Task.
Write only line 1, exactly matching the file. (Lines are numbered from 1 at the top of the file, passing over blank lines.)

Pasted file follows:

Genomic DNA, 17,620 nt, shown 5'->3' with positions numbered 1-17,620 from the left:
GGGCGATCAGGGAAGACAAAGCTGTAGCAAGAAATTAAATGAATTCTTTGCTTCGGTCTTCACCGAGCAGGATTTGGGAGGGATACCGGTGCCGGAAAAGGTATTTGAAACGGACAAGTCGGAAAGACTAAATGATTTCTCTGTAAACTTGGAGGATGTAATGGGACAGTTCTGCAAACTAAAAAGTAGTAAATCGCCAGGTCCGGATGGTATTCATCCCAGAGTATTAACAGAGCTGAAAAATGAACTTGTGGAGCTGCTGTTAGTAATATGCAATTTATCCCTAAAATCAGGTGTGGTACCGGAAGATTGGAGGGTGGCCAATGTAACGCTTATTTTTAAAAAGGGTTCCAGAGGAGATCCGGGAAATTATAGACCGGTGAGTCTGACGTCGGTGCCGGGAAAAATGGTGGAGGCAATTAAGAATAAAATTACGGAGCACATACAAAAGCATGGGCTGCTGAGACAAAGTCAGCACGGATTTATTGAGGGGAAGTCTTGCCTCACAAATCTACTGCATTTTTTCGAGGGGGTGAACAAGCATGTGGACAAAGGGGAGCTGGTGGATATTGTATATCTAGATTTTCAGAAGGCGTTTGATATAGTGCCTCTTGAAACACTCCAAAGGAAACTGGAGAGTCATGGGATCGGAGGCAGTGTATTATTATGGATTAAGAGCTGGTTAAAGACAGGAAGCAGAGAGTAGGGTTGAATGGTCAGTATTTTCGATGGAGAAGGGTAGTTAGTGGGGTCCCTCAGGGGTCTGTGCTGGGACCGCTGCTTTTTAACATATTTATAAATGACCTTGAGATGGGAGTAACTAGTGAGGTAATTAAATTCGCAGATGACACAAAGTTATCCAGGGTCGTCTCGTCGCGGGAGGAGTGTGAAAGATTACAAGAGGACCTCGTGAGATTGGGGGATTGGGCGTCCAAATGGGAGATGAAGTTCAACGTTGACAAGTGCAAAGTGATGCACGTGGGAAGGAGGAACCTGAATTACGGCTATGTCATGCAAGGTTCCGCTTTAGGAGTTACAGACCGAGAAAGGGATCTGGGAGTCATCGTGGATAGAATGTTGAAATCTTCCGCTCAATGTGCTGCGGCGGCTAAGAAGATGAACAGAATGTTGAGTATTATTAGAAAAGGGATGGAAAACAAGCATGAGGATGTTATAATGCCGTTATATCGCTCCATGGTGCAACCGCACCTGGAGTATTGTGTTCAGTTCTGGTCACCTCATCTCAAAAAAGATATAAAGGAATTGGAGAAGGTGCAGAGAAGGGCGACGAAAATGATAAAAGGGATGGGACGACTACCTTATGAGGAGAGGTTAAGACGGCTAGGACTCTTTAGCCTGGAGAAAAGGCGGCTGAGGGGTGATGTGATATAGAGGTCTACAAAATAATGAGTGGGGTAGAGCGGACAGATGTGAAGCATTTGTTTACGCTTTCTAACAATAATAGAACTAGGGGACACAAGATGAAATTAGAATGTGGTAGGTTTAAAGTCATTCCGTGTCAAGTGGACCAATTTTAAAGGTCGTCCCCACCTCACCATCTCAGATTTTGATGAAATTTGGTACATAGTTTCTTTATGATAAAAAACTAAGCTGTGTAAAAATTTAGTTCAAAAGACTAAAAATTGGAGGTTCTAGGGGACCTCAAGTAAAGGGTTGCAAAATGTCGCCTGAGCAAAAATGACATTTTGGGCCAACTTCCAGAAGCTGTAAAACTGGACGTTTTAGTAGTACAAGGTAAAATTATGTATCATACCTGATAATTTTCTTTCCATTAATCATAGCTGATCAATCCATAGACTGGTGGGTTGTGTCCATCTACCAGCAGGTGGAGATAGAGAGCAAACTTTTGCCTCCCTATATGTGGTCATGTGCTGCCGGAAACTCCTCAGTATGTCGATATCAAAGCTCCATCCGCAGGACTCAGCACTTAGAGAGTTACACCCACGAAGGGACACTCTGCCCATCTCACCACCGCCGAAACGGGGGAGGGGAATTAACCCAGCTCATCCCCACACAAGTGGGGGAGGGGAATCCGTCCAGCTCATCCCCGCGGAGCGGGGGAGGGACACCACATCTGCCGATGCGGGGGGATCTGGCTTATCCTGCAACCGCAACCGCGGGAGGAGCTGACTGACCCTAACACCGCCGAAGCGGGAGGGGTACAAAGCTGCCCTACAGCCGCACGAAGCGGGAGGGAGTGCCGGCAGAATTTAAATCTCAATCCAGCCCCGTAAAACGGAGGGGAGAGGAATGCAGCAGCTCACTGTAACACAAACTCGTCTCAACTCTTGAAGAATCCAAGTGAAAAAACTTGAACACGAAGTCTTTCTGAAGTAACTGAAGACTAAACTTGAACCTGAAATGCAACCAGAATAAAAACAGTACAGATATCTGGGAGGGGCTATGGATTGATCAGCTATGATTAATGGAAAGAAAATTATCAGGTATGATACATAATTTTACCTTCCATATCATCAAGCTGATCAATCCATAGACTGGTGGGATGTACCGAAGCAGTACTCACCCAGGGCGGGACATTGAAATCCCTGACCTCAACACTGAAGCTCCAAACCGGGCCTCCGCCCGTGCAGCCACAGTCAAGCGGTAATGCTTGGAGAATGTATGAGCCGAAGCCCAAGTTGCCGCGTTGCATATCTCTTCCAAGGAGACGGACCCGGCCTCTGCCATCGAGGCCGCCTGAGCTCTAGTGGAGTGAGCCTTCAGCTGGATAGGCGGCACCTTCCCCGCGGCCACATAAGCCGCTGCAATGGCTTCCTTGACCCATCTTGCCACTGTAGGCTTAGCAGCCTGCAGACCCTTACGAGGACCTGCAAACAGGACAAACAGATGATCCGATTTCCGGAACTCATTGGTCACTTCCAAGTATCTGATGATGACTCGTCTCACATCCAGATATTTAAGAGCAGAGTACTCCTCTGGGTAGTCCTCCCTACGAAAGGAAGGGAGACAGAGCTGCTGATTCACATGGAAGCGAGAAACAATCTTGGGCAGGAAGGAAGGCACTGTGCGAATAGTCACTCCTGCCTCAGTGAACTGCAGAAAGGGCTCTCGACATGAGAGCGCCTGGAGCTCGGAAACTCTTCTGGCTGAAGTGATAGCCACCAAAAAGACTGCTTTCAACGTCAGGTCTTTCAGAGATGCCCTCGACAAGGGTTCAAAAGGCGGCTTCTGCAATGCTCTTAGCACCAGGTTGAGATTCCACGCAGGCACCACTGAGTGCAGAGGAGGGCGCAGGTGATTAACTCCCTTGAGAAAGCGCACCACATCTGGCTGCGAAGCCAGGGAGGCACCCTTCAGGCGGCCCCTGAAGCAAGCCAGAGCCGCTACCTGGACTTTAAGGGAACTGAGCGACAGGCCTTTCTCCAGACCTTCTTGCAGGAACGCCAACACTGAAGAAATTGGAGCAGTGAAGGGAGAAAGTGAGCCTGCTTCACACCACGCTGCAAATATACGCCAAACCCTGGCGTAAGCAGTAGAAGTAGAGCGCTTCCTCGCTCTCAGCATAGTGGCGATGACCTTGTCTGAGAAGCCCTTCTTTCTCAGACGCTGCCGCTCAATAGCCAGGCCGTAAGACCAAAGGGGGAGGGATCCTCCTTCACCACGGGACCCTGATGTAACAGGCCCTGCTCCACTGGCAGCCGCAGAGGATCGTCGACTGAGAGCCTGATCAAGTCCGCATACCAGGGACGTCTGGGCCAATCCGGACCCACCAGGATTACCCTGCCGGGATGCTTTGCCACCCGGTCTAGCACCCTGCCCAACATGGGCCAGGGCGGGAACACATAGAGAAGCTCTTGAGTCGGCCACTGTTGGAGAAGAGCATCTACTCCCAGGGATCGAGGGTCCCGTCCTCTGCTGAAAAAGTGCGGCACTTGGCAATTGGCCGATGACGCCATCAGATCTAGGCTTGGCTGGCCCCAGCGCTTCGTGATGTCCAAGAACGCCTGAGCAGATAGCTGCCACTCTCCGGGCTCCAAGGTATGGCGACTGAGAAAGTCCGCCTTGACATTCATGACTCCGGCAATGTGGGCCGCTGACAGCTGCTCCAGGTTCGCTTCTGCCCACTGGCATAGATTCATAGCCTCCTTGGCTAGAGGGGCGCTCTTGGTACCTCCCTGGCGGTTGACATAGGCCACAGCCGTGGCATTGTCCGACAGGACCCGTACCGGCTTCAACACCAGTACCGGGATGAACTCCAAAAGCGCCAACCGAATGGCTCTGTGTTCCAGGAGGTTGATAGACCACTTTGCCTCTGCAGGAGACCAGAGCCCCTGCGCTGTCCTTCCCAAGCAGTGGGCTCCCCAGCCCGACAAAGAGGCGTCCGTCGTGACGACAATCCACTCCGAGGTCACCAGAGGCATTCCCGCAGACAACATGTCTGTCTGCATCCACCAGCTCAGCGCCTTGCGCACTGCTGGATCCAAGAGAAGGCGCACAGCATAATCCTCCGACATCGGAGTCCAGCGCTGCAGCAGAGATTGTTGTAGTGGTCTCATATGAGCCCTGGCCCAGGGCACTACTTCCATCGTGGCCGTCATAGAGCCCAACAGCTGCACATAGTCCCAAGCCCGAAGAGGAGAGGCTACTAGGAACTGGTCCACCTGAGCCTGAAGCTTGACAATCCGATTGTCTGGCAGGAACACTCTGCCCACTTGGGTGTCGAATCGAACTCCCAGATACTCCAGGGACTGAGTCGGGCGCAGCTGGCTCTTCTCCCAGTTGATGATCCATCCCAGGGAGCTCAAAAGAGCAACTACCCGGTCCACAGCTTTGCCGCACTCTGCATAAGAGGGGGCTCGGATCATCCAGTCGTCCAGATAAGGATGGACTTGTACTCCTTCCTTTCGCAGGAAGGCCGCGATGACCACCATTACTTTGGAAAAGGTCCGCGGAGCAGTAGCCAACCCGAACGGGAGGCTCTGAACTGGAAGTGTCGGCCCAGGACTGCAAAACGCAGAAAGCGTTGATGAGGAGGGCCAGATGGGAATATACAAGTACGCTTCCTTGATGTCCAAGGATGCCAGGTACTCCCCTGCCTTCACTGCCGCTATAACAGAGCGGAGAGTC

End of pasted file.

Genomic DNA, 17,620 nt, shown 5'->3' with positions numbered 1-17,620 from the left: